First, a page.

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White House adviser says troops in Afghanistan to be reduced to 2,500 in 2021

White House adviser says troops in Afghanistan to be reduced to 2,500 in 2021
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President TrumpDonald TrumpCIA chief threatened to resign over push to install Trump loyalist as deputy: report Azar in departure letter says Capitol riot threatens to 'tarnish' administration's accomplishments Justice Dept. argues Trump should get immunity from rape accuser's lawsuit MORE’s national security adviser, Robert O’Brien, said Wednesday that the U.S. would scale back its troop presence in Afghanistan to 2,500 by the beginning of 2021.

“When President Trump took office, there were over 10,000 American troops in Afghanistan. As of today there are under 5,000 and that will go to 2,500 by early next year,” O’Brien said during an event at the University of Nevada, Las Vegas, according to Reuters

Later Wednesday, Trump, who has long pledged to withdraw American troops from foreign military engagements, said that he hoped to have “the small remaining number” of U.S. troops in Afghanistan home by the end of the year, a more aggressive timeline and withdrawal than described by O'Brien.  

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“We should have the small remaining number of our BRAVE Men and Women serving in Afghanistan home by Christmas!” Trump tweeted.

O’Brien’s remarks provided more detail about the Trump administration’s plan to draw down troops in Afghanistan amid peace negotiations with the Taliban and Afghan government.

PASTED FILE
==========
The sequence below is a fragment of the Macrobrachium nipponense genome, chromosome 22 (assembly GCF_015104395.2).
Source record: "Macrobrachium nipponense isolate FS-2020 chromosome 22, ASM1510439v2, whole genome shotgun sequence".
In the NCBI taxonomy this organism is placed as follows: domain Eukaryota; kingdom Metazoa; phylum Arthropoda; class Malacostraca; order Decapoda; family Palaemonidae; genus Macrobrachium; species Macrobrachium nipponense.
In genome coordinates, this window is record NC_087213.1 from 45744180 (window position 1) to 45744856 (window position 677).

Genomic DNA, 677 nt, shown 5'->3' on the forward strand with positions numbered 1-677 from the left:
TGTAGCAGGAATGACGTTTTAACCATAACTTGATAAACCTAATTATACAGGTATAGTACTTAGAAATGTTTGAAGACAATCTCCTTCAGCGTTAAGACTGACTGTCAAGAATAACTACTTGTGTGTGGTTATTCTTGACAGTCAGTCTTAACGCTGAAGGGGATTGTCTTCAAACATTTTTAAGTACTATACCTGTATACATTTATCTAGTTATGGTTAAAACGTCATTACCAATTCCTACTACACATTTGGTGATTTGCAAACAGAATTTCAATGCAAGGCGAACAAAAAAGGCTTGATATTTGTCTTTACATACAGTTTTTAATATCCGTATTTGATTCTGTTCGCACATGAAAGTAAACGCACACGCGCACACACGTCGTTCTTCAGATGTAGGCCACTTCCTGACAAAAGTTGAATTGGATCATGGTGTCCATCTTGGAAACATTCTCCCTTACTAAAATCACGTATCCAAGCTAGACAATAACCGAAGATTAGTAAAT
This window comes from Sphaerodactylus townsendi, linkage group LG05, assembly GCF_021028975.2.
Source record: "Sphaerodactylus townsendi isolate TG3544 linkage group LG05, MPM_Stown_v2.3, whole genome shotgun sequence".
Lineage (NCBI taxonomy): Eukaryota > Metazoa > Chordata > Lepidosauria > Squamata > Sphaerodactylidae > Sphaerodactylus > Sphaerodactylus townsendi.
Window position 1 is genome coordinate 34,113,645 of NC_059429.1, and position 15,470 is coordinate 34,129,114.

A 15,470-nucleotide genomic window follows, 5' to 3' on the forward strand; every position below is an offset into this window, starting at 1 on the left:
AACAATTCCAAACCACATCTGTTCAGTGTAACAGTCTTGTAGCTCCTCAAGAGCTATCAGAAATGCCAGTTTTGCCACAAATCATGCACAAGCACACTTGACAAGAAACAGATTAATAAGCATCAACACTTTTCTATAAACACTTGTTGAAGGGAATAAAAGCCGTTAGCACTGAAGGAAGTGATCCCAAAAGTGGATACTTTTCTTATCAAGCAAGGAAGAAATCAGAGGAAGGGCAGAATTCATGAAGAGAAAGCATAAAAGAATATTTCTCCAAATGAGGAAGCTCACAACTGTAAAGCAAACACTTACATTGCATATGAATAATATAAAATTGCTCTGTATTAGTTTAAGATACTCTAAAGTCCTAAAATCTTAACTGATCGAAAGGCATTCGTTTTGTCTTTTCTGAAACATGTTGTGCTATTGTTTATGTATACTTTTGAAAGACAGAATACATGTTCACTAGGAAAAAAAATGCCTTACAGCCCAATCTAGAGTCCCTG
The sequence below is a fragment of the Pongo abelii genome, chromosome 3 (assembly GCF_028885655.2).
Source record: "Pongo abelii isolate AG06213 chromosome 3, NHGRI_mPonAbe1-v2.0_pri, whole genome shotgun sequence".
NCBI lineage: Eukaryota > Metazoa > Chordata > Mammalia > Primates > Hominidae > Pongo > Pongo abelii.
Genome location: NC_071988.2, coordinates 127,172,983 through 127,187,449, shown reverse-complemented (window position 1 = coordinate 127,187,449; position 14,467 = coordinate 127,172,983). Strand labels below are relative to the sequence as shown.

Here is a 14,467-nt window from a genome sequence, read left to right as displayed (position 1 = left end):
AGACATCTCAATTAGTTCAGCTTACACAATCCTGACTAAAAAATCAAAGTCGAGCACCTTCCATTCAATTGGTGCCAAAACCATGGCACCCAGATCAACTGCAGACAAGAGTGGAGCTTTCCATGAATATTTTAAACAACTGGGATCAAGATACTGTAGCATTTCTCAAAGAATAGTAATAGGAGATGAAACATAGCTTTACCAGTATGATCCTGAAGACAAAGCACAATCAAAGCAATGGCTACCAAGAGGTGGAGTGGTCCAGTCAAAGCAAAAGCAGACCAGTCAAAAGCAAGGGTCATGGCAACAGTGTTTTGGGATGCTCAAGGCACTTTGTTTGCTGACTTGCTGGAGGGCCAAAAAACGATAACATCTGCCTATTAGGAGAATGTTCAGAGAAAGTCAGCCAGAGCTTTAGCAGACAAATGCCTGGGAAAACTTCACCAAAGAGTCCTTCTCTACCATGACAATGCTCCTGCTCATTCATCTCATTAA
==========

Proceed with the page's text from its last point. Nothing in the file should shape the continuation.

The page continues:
It is likely that the impending presidential election will impact the administration’s plans, particularly in the event that Democratic nominee Joe BidenJoe BidenAzar in departure letter says Capitol riot threatens to 'tarnish' administration's accomplishments House Democrats introduce measures to oppose Trump's bomb sale to Saudis On The Money: Retail sales drop in latest sign of weakening economy | Fast-food workers strike for minimum wage | US officials raise concerns over Mexico's handling of energy permits MORE defeats Trump.

Wednesday marked 19 years since the war in Afghanistan began in the early 2000s.

The U.S. struck a deal with the Taliban in February aimed at ending the near two-decade conflict in Afghanistan. 

Secretary of State Mike PompeoMike PompeoOn The Money: Retail sales drop in latest sign of weakening economy | Fast-food workers strike for minimum wage | US officials raise concerns over Mexico's handling of energy permits US officials raise concerns over Mexico's handling of energy permits Treasury imposes additional sanctions on Cuba over allegations of 'serious human rights abuse' MORE traveled to Doha, Qatar, last month to help spearhead the first round of peace talks between the Taliban and Afghan government. Still, violence has persisted in the region and the negotiations are likely to drag on as the sides wrangle over a possible agreement.